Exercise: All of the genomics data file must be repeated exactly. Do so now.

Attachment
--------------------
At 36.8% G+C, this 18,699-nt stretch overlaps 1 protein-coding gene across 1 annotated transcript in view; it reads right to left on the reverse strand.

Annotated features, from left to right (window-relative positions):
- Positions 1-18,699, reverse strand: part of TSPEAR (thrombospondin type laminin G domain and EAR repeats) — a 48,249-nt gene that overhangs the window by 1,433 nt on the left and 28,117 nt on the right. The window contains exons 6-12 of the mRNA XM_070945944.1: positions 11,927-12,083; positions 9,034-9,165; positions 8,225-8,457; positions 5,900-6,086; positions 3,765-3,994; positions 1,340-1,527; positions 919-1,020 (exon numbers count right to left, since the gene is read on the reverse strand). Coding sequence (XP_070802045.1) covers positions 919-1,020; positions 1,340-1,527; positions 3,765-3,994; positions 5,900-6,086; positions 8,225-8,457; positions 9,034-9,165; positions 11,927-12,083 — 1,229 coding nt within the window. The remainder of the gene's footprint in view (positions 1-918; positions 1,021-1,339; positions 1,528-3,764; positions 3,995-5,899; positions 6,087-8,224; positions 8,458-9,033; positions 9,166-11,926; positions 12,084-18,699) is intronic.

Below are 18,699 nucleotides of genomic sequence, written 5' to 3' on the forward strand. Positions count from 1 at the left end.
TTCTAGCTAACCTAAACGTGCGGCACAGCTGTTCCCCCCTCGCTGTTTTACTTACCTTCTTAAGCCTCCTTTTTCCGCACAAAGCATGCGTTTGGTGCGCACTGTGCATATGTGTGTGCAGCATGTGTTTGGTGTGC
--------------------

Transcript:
At 36.8% G+C, this 18,699-nt stretch overlaps 1 protein-coding gene across 1 annotated transcript in view; it reads right to left on the reverse strand.

Annotated features, from left to right (window-relative positions):
- Positions 1-18,699, reverse strand: part of TSPEAR (thrombospondin type laminin G domain and EAR repeats) — a 48,249-nt gene that overhangs the window by 1,433 nt on the left and 28,117 nt on the right. The window contains exons 6-12 of the mRNA XM_070945944.1: positions 11,927-12,083; positions 9,034-9,165; positions 8,225-8,457; positions 5,900-6,086; positions 3,765-3,994; positions 1,340-1,527; positions 919-1,020 (exon numbers count right to left, since the gene is read on the reverse strand). Coding sequence (XP_070802045.1) covers positions 919-1,020; positions 1,340-1,527; positions 3,765-3,994; positions 5,900-6,086; positions 8,225-8,457; positions 9,034-9,165; positions 11,927-12,083 — 1,229 coding nt within the window. The remainder of the gene's footprint in view (positions 1-918; positions 1,021-1,339; positions 1,528-3,764; positions 3,995-5,899; positions 6,087-8,224; positions 8,458-9,033; positions 9,166-11,926; positions 12,084-18,699) is intronic.

Below are 18,699 nucleotides of genomic sequence, written 5' to 3' on the forward strand. Positions count from 1 at the left end.
TTCTAGCTAACCTAAACGTGCGGCACAGCTGTTCCCCCCTCGCTGTTTTACTTACCTTCTTAAGCCTCCTTTTTCCGCACAAAGCATGCGTTTGGTGCGCACTGTGCATATGTGTGTGCAGCATGTGTTTGGTGTGC